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Kennedy, Paul M, “Preparing for the twenty-first century ,” One Book. One Author. One Hour., accessed August 16, 2022, http://booknotes.gmu.edu/items/show/236.

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Title

Preparing for the twenty-first century

Creator

Kennedy, Paul M

Date

1993
Program air date: March 13, 1993.

Description

Human history has always been shaped by the growth and migration of populations, by the opportunities and constraints provided by the environment, and by the rise of new technologies. Today, these forces are enmeshed in a state of unprecedented turbulence. World population has more than doubled in the past forty years to reach its current level of 5.5 billion, and it will exceed 8 billion and perhaps even 10 billion early in the next century. How will these vast numbers reshape the world's borders, strain an already fragile ecosystem, and remake politics? New technologies are even now replacing traditional work with radically new systems of production and communication, promising enormous changes in both industrial and traditional agricultural societies. Will potential developments in biotechnology render traditional food producers obsolete? What is the role of robotics in a world where millions of new jobs are needed each year to absorb the fast-growing population? And what will the roles of women be? How will the spread of AIDS affect the rapid growth of population in countries like India or those of central Africa? And how will all these complex, mutually dependent changes affect individual nations as they struggle with their own ethnic and economic pressures, including the inevitability of ever larger migrations from poorer to richer parts of the world as populations explode in less developed regions and decline in such areas as Japan, parts of North America, and the European continent? Given their historic behavior, how will Japan, the United States, and Europe - as well as the countries of Asia, Africa, and Latin America - be likely to respond to these unprecedented circumstances? What is the role of education in a two- or three-tier world? Professor Kennedy's classic The Rise and Fall of the Great Powers considered the forces within nations that led to their rise and fall. In Preparing for the Twenty-first Century Kennedy addresses a larger and uniquely modern question: how will transnational forces in a world of scarce resources, instant communications, and exploding population affect the nations of the world and the people who inhabit them as the new century dawns?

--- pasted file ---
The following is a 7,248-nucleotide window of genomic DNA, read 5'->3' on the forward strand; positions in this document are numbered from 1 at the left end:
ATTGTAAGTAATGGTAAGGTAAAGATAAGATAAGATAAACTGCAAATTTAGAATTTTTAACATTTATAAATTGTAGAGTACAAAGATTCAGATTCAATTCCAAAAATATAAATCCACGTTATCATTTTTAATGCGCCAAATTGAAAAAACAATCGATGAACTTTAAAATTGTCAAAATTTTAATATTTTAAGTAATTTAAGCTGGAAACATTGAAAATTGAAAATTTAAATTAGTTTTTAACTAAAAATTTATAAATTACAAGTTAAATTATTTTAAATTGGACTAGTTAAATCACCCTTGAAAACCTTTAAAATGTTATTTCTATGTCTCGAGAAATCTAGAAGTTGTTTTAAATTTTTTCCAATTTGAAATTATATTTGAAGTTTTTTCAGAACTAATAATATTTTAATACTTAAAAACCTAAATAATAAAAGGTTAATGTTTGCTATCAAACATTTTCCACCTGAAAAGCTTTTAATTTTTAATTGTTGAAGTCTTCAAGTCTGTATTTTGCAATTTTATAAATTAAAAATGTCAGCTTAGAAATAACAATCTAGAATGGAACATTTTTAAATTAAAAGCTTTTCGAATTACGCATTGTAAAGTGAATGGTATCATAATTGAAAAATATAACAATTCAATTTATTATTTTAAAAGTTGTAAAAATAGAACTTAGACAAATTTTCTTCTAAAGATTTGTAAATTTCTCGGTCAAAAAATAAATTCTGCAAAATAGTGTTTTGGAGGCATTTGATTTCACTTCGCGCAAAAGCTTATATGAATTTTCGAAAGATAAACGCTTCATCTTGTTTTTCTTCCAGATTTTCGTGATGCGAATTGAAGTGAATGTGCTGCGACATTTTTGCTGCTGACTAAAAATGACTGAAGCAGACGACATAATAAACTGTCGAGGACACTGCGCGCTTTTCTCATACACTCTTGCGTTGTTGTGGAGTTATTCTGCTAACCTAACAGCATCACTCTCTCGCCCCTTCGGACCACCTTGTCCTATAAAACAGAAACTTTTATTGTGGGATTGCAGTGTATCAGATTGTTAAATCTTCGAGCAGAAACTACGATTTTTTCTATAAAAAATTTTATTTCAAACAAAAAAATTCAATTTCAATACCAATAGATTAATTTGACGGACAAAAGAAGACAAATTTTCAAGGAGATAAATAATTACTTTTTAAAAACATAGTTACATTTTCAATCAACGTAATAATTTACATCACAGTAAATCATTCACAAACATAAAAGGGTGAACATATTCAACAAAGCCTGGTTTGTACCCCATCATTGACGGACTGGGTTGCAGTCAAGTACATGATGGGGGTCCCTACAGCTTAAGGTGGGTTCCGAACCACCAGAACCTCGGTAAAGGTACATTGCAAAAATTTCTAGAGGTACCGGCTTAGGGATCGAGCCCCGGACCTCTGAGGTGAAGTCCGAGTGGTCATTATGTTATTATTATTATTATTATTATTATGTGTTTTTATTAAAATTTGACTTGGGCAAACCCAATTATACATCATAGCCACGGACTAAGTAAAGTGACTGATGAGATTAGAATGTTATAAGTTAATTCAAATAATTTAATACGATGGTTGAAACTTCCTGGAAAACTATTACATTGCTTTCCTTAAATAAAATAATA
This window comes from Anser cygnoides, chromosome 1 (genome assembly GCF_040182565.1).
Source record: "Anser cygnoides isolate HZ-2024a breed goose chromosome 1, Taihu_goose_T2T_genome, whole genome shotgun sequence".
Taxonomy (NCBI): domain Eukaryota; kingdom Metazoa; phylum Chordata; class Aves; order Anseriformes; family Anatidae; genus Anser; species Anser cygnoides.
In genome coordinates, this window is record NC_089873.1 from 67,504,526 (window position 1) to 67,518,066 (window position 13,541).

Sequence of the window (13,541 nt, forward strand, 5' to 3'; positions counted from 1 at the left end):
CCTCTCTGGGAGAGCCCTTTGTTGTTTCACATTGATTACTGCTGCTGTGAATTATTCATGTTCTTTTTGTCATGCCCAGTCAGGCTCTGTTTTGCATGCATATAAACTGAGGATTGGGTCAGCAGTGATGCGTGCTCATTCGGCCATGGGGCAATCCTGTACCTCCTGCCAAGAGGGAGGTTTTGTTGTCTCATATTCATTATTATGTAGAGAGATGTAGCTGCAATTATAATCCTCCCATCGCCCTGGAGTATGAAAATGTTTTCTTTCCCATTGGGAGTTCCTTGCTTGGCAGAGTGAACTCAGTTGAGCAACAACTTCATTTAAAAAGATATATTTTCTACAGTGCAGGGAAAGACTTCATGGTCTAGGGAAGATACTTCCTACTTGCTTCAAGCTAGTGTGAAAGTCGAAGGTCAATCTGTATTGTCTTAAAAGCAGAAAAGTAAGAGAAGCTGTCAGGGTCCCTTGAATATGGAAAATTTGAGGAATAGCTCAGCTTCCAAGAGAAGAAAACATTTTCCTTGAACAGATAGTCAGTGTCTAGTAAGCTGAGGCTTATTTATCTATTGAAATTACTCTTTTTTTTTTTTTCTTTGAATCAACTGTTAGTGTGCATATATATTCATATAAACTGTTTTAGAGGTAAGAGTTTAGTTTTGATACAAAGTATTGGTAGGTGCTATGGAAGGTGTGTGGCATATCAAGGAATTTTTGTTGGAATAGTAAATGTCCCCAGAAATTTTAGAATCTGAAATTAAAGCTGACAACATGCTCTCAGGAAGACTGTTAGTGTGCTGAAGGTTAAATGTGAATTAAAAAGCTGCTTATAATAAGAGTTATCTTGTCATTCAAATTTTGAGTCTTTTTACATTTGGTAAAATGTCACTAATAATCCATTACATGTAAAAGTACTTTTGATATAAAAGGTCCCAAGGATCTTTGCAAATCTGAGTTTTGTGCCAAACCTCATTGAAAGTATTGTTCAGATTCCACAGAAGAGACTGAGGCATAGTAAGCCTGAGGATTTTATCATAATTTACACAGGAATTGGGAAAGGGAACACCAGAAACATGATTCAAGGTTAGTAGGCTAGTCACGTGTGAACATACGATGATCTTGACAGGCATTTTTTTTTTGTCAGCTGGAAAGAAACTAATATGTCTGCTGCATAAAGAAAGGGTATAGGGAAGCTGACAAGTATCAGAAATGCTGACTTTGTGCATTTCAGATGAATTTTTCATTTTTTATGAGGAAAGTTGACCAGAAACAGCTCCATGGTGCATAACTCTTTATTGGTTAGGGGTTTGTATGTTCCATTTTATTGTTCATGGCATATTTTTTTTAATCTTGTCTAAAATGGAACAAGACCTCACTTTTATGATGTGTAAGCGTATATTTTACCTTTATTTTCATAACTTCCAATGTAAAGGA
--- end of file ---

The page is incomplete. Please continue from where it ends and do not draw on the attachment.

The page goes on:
Subject

"Twenty-first century."

Source

Brian Lamb Booknotes Collection
Gift of Brian Lamb, 2011.

Publisher

Random House
George Mason University. Libraries. Special Collections & Archives

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1st ed.

Language

eng

Identifier

434037
394584430